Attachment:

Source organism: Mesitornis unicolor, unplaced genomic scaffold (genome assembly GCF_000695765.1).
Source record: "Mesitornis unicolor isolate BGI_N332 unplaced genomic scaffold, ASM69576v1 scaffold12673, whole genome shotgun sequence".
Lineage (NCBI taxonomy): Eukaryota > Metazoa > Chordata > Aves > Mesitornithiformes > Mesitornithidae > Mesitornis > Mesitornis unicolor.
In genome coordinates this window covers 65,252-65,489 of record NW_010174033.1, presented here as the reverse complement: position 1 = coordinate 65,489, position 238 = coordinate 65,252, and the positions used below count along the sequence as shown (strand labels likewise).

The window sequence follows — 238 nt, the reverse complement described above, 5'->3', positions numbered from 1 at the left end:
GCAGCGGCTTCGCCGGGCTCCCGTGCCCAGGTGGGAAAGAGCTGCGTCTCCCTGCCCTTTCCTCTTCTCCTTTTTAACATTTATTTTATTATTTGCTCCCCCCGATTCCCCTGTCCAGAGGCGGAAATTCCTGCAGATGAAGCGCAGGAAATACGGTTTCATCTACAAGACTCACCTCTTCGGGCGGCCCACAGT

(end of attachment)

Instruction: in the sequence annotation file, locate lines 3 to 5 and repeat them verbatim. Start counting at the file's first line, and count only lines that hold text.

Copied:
Lineage (NCBI taxonomy): Eukaryota > Metazoa > Chordata > Aves > Mesitornithiformes > Mesitornithidae > Mesitornis > Mesitornis unicolor.
In genome coordinates this window covers 65,252-65,489 of record NW_010174033.1, presented here as the reverse complement: position 1 = coordinate 65,489, position 238 = coordinate 65,252, and the positions used below count along the sequence as shown (strand labels likewise).

The window sequence follows — 238 nt, the reverse complement described above, 5'->3', positions numbered from 1 at the left end: